In this context there have been different strategies employed to improve exercise capacity in patients with severe COPD, ie, heliox and oxygen supplementation,11–16 bronchodilator therapy,17,18 one-legged training,19 noninvasive mechanical ventilation (NIMV)12,20,21 as well as different training modalities of dis-continuous nature inducing lower ventilatory demands such as interval or intermittent exercise.22–25 Furthermore, in the rehabilitation setting strategies such heliox supplementation or NIMV would be expensive to implement in large cohort of patients whereas interval training could be cost effective and easily applicable.
Implementation of interval training has shown to allow lower limb exercise to be sustained at a high intensity which otherwise would not be tolerable. Interval training can be applied especially to those patients with advanced COPD, who are unable to sustain exercise intensities sufficiently long enough to obtain a physiological training effect because of ventilatory limitation.23,26 Importantly these patients can endure high-intensity interval training in a rehabilitation setting for long periods of time with lower symptoms of dyspnea and leg discomfort compared to the conventionally implemented continuous training.22,27,28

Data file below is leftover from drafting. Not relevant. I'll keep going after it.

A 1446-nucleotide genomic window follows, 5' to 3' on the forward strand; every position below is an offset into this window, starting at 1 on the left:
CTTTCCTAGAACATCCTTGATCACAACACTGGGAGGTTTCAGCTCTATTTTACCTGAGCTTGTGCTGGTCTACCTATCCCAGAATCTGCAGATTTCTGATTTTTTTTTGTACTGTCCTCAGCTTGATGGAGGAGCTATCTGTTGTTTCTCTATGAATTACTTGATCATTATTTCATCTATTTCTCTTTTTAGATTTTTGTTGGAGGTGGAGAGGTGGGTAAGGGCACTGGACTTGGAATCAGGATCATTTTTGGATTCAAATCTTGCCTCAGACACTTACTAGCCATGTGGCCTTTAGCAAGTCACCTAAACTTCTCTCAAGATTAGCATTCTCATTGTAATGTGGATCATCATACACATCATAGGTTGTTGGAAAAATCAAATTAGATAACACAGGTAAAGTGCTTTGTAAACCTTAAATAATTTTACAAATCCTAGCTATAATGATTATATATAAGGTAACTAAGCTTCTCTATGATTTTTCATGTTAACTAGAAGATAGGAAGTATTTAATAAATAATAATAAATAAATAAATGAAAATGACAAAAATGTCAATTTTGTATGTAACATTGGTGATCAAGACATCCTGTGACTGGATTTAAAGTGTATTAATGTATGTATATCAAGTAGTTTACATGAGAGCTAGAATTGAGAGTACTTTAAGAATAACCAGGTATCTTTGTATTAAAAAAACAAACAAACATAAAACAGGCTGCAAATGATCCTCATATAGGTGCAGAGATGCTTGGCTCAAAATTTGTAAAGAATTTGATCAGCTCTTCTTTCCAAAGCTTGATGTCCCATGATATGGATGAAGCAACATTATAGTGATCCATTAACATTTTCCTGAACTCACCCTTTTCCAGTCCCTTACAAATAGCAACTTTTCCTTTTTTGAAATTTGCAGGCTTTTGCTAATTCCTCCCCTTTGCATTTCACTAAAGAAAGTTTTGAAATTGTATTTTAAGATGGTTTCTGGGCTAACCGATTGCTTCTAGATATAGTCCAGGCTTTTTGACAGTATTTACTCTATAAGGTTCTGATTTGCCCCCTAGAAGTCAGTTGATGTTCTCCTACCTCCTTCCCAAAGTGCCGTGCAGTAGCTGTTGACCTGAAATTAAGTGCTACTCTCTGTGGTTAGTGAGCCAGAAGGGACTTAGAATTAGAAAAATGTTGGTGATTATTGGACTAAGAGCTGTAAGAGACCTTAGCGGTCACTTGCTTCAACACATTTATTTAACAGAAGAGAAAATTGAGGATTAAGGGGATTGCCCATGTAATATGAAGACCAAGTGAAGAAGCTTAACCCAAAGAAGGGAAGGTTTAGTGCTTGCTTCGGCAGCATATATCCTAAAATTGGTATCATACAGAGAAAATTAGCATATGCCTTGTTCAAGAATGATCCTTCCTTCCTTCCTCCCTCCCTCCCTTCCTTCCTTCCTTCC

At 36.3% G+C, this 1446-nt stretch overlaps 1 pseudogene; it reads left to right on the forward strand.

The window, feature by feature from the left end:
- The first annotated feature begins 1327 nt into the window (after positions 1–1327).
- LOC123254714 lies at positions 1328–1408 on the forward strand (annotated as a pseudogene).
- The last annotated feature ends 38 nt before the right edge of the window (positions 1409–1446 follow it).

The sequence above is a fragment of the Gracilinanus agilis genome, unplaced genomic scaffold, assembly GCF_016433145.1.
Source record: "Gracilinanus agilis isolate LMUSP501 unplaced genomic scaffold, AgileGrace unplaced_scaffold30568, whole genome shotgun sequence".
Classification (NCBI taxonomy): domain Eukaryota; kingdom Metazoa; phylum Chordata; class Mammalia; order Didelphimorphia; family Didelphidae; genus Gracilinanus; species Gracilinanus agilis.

Although a recent systematic review of 8 randomized control trials (388 patients)4 failed to reveal the efficacy of interval training over that of continuous in terms of enhancing exercise tolerance and quality of life in patients with severe COPD, the authors presented some limitations (training protocols heterogeneity, small sample sizes), suggesting that further research is needed in order to reveal the superiority of interval training in severe COPD. Issues that were not fully addressed in previous studies (such as performing comparisons among training groups exercising at different total work-loads during the course of rehabilitation) need to be clarified by future research.
In support of the above argument there are studies in patients with chronic heart failure (CHF)29,30 and healthy elderly age-matched individuals31,32 advocating the superiority of high-intensity interval training in terms of improvement in aerobic capacity, cardiac hypertrophy, left ventricular systolic performance, and antioxidative status.32 Whether such disparity in the findings between different patient populations or healthy elderly individuals is due to the different factors (respiratory, cardiovascular, and or peripheral muscular) potentially limiting exercise tolerance remains to be investigated.